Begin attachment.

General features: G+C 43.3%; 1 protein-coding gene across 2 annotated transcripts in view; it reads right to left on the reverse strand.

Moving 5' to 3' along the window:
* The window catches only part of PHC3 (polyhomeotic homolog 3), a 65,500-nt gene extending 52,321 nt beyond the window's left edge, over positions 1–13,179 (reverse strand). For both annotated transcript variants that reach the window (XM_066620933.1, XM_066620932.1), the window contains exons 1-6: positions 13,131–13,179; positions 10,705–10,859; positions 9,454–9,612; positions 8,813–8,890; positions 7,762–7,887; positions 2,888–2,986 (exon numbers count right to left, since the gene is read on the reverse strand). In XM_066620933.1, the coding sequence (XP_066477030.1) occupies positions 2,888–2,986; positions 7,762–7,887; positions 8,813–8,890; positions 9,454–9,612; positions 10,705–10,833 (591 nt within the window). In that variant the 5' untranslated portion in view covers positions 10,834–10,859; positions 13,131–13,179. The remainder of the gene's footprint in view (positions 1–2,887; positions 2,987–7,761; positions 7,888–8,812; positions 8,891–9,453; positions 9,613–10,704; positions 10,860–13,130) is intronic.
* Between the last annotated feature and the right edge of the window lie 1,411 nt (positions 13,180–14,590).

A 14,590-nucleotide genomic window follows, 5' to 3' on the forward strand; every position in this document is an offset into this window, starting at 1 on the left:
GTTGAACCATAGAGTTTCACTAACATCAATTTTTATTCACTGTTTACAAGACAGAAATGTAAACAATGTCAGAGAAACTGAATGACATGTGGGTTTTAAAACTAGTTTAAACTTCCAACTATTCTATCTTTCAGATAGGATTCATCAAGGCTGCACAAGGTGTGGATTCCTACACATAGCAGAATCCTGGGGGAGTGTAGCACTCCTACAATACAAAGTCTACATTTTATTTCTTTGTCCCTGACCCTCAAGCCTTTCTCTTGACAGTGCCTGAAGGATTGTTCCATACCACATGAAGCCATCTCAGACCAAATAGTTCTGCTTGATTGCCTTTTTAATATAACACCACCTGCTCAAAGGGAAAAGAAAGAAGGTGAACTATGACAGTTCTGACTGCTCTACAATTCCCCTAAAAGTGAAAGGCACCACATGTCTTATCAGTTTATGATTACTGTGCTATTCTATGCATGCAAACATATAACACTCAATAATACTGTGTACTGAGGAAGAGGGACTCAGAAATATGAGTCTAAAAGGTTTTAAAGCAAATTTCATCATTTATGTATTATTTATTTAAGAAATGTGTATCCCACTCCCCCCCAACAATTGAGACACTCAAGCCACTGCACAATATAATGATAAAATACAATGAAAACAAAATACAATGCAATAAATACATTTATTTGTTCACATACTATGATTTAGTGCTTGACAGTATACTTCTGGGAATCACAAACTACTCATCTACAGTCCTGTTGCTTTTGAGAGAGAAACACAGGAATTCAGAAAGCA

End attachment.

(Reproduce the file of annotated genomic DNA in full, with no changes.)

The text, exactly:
General features: G+C 43.3%; 1 protein-coding gene across 2 annotated transcripts in view; it reads right to left on the reverse strand.

Moving 5' to 3' along the window:
* The window catches only part of PHC3 (polyhomeotic homolog 3), a 65,500-nt gene extending 52,321 nt beyond the window's left edge, over positions 1–13,179 (reverse strand). For both annotated transcript variants that reach the window (XM_066620933.1, XM_066620932.1), the window contains exons 1-6: positions 13,131–13,179; positions 10,705–10,859; positions 9,454–9,612; positions 8,813–8,890; positions 7,762–7,887; positions 2,888–2,986 (exon numbers count right to left, since the gene is read on the reverse strand). In XM_066620933.1, the coding sequence (XP_066477030.1) occupies positions 2,888–2,986; positions 7,762–7,887; positions 8,813–8,890; positions 9,454–9,612; positions 10,705–10,833 (591 nt within the window). In that variant the 5' untranslated portion in view covers positions 10,834–10,859; positions 13,131–13,179. The remainder of the gene's footprint in view (positions 1–2,887; positions 2,987–7,761; positions 7,888–8,812; positions 8,891–9,453; positions 9,613–10,704; positions 10,860–13,130) is intronic.
* Between the last annotated feature and the right edge of the window lie 1,411 nt (positions 13,180–14,590).

A 14,590-nucleotide genomic window follows, 5' to 3' on the forward strand; every position in this document is an offset into this window, starting at 1 on the left:
GTTGAACCATAGAGTTTCACTAACATCAATTTTTATTCACTGTTTACAAGACAGAAATGTAAACAATGTCAGAGAAACTGAATGACATGTGGGTTTTAAAACTAGTTTAAACTTCCAACTATTCTATCTTTCAGATAGGATTCATCAAGGCTGCACAAGGTGTGGATTCCTACACATAGCAGAATCCTGGGGGAGTGTAGCACTCCTACAATACAAAGTCTACATTTTATTTCTTTGTCCCTGACCCTCAAGCCTTTCTCTTGACAGTGCCTGAAGGATTGTTCCATACCACATGAAGCCATCTCAGACCAAATAGTTCTGCTTGATTGCCTTTTTAATATAACACCACCTGCTCAAAGGGAAAAGAAAGAAGGTGAACTATGACAGTTCTGACTGCTCTACAATTCCCCTAAAAGTGAAAGGCACCACATGTCTTATCAGTTTATGATTACTGTGCTATTCTATGCATGCAAACATATAACACTCAATAATACTGTGTACTGAGGAAGAGGGACTCAGAAATATGAGTCTAAAAGGTTTTAAAGCAAATTTCATCATTTATGTATTATTTATTTAAGAAATGTGTATCCCACTCCCCCCCAACAATTGAGACACTCAAGCCACTGCACAATATAATGATAAAATACAATGAAAACAAAATACAATGCAATAAATACATTTATTTGTTCACATACTATGATTTAGTGCTTGACAGTATACTTCTGGGAATCACAAACTACTCATCTACAGTCCTGTTGCTTTTGAGAGAGAAACACAGGAATTCAGAAAGCA